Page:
2. Women are by nature nurturers. This has hurt women when it comes to negotiating their salaries and increases. Negotiating is not a skill many women are good at or comfortable doing when it comes to their salary.

3. Gender discrimination and the intersectionality of gender and race discrimination has also played a role in the gender wage gap. For example, on average, black women earn $.63 on the dollar of white men, which is $.17 less than their white women counterparts.

Can you share with our readers what your work is doing to help close the gender wage gap?

Through my work as a Career Coach and International Speaker, I provide women with strategies to successfully negotiate salaries for new jobs and promotions, and how to position themselves for higher salary increases and bonuses in their current positions. My female clients have experienced up to 35% increases in their salaries by implementing the strategies we developed, starting with knowing how to own their power and their worth.

Can you recommend 5 things that need to be done on a broader societal level to close the gender wage gap? Please share a story or example for each.

1. Own your worth! Women must become comfortable negotiating for higher starting salaries and annual increases based on reliable market data and research. Start talking finances with other men and women and share resources and information on salary ranges in your industry. Information is power!

2. Whenever possible, do not disclose your current salary to a new employer during the interview or salary negotiation process. If you are currently underpaid, your new employer may offer you a lower salary than they budgeted for the position because their lowest offer may still be a significant increase over your current salary. There are several states who have made it illegal for employers to ask about current salary prior to making an offer to help decrease the wage gap for women and minorities.

3. Women should raise their hands for new and bigger projects to gain leadership experience and exposure to decision-makers. This will take some strategic self-promotion skills, but it is necessary to help elevate your career and your salary. Also, actively seek out promotions or new positions even if you do not have all of the listed requirements for the job. Men do it all the time!

4. Organizations should conduct regularly salary audits for all positions and compare female employees’ salaries against their male counterparts who are in the same job with the same or comparable responsibilities, experience and education. The numbers don’t lie! Put a plan in place to bring women’s salaries in alignment with their male counterparts, even if the increases have to be incremental over a 6–12 month period. Openly sharing the salary audit results and adjustment plan with employees will help boost employee engagement while holding the organization accountable along the way.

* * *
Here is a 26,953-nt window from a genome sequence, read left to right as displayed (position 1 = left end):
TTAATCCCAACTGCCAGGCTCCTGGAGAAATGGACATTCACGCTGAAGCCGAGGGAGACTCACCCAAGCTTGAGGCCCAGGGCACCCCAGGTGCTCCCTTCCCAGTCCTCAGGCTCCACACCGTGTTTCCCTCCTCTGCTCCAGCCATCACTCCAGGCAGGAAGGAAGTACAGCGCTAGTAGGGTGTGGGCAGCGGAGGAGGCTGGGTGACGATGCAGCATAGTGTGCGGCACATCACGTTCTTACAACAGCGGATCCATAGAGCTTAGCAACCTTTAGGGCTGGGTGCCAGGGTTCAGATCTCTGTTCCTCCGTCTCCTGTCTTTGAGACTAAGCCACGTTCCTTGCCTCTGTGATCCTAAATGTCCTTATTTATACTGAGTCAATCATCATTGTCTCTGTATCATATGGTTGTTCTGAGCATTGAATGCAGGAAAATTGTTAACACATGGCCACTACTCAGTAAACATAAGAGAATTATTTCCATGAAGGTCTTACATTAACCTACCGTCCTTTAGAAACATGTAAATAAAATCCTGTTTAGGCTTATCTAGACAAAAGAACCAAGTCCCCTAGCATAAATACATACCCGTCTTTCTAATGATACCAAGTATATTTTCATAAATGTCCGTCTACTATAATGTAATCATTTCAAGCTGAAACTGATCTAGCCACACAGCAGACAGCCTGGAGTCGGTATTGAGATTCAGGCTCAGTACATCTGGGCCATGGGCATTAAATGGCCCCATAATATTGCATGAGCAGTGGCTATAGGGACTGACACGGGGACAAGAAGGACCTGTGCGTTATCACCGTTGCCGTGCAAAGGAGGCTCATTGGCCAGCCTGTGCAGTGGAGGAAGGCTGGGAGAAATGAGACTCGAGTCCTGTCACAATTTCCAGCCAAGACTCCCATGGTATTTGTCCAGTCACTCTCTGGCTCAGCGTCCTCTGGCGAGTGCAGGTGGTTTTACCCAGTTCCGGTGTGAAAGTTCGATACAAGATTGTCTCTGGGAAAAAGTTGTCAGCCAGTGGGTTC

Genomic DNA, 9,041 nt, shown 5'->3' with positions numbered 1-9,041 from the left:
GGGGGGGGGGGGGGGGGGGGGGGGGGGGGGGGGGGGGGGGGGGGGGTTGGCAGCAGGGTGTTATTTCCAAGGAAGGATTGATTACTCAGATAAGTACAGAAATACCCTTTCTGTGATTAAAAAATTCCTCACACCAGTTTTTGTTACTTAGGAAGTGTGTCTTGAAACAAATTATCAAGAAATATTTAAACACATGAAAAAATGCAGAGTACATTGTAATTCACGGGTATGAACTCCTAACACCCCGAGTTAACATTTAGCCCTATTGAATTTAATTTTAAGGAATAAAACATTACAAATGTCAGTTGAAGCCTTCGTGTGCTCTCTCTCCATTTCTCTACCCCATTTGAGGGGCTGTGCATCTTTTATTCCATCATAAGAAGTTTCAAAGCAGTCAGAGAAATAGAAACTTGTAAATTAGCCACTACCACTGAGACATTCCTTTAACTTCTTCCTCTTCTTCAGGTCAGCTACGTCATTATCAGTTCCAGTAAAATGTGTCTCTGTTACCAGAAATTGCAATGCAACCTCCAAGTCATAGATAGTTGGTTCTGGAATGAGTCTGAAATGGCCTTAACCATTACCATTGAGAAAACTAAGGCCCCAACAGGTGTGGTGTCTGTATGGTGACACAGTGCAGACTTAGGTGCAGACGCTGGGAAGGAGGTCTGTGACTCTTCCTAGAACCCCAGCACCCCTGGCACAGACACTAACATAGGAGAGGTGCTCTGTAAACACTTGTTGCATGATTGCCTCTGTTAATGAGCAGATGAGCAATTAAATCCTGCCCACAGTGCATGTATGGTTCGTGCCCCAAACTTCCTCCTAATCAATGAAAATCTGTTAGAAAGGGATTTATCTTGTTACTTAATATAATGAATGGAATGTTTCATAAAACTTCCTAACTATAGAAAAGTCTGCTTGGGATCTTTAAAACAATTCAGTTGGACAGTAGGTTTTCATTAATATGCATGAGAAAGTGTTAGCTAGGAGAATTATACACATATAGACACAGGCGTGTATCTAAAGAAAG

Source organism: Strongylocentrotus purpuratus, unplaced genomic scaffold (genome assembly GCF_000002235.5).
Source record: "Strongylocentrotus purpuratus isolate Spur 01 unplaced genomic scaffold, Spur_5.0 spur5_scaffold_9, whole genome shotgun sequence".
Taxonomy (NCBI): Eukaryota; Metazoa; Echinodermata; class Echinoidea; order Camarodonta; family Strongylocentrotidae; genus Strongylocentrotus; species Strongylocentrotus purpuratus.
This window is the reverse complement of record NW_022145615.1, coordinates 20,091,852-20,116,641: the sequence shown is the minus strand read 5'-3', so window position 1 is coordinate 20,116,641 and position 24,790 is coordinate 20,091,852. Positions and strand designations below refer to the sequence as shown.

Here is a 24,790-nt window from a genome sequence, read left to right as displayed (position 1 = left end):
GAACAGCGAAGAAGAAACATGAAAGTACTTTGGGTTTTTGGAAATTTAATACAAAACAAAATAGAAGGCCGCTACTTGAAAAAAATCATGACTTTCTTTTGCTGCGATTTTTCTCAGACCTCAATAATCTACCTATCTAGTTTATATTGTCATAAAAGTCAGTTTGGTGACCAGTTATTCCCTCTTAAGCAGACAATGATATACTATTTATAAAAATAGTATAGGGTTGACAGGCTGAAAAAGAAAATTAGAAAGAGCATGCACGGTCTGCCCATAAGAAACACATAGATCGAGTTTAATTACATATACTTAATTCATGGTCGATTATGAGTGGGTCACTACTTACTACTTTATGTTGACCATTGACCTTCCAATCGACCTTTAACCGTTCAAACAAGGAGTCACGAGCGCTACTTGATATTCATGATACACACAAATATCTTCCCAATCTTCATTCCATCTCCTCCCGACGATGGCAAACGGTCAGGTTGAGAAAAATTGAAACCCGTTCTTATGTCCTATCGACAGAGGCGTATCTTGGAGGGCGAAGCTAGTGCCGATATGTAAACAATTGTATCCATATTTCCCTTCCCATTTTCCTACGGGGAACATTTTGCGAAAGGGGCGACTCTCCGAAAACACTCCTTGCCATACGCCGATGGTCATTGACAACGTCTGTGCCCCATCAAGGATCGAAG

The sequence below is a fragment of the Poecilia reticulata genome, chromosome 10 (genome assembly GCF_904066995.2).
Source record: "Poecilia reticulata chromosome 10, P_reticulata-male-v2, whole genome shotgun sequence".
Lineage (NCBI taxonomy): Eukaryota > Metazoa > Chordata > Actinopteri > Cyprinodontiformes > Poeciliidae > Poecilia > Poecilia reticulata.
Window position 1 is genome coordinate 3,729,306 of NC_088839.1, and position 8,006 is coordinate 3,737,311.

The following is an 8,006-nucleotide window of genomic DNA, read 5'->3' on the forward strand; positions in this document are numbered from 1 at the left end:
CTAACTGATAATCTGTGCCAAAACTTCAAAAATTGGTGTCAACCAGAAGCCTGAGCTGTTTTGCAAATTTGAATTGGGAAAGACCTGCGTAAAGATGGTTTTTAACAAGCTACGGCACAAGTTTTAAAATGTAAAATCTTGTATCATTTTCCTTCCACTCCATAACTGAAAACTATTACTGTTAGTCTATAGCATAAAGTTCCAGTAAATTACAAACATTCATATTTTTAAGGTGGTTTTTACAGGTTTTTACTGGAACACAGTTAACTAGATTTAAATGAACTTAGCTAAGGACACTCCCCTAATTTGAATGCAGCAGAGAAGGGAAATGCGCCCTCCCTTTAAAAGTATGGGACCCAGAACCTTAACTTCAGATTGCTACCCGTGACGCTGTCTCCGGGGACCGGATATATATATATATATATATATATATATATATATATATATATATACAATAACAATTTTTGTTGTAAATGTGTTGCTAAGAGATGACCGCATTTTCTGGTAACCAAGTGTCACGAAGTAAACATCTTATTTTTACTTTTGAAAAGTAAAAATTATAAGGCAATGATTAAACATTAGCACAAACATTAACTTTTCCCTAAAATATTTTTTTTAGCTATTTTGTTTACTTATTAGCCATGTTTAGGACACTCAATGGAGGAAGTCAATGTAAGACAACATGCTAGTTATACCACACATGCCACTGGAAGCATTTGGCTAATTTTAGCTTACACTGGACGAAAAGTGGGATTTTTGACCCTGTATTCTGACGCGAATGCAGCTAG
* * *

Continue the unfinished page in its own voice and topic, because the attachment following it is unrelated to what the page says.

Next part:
5. Organizations should regularly review the diversity, equality and inclusion of their leadership teams to ensure they are hiring and promoting the best person for the job. Also, review market data to ensure salary ranges are meeting local job market demands. This is a good time to make internal salary adjustments to current staff’s salaries to ensure internal equity and to help all employees remain competitive with the external job market.

You are a person of great influence. If you could inspire a movement that would bring the most amount of good to the most amount of people, what would that be? You never know what your idea can trigger. 🙂

The mission of my work is to help change the lives of 1 Million women and the men who love and support us. My movement is “Stop Being the Best Kept Secret ®” where I work with indivduals to help them move past historical and generational trauma and learn how to own their power, truth, healing, worth and destiny. The breakthroughs they have experienced in both their professional and personal lives have been my reward for the work I do.

Can you please give us your favorite “Life Lesson Quote”? Can you share how that was relevant to you in your life?

My favorite “Life Lesson Quote” is “Rent your title, but own your character.” At the end of the day, I want to be remembered for how I served others and made a positive impact in their lives. Titles can be taken from you, involutarily or voluntarily, but your character and what people say about you when you’re not in the room is what will stand the test of time.

We are very blessed that some of the biggest names in Business, VC funding, Sports, and Entertainment read this column. Is there a person in the world, or in the US whom you would love to have a private breakfast or lunch with, and why? He or she might see this, especially if we tag them. 🙂

The one person I would love to have a private breakfast or lunch with is Bozoma Saint John. I have admired her from afar for years. Her authencity and ability to be unapologetically black throughout her career for Pepsi, Apple, Uber and now Endeavor has been inspirational to so many women of color. Her energy and spirt flow through her online presence and her keynote speeches. The way she shows up and supports her squad is also admirable. During our breakfast or lunch, I would like to learn more about her personal journey to truly owning her power and worth in corporate America, and hear her thoughts on what I can do to scale the work I’m doing to grow my brand and business and serve more people. Not to sound cliché, but of course Oprah Winfrey would be my second choice in case Bozoma is busy that day.

This was really meaningful! Thank you so much for your time.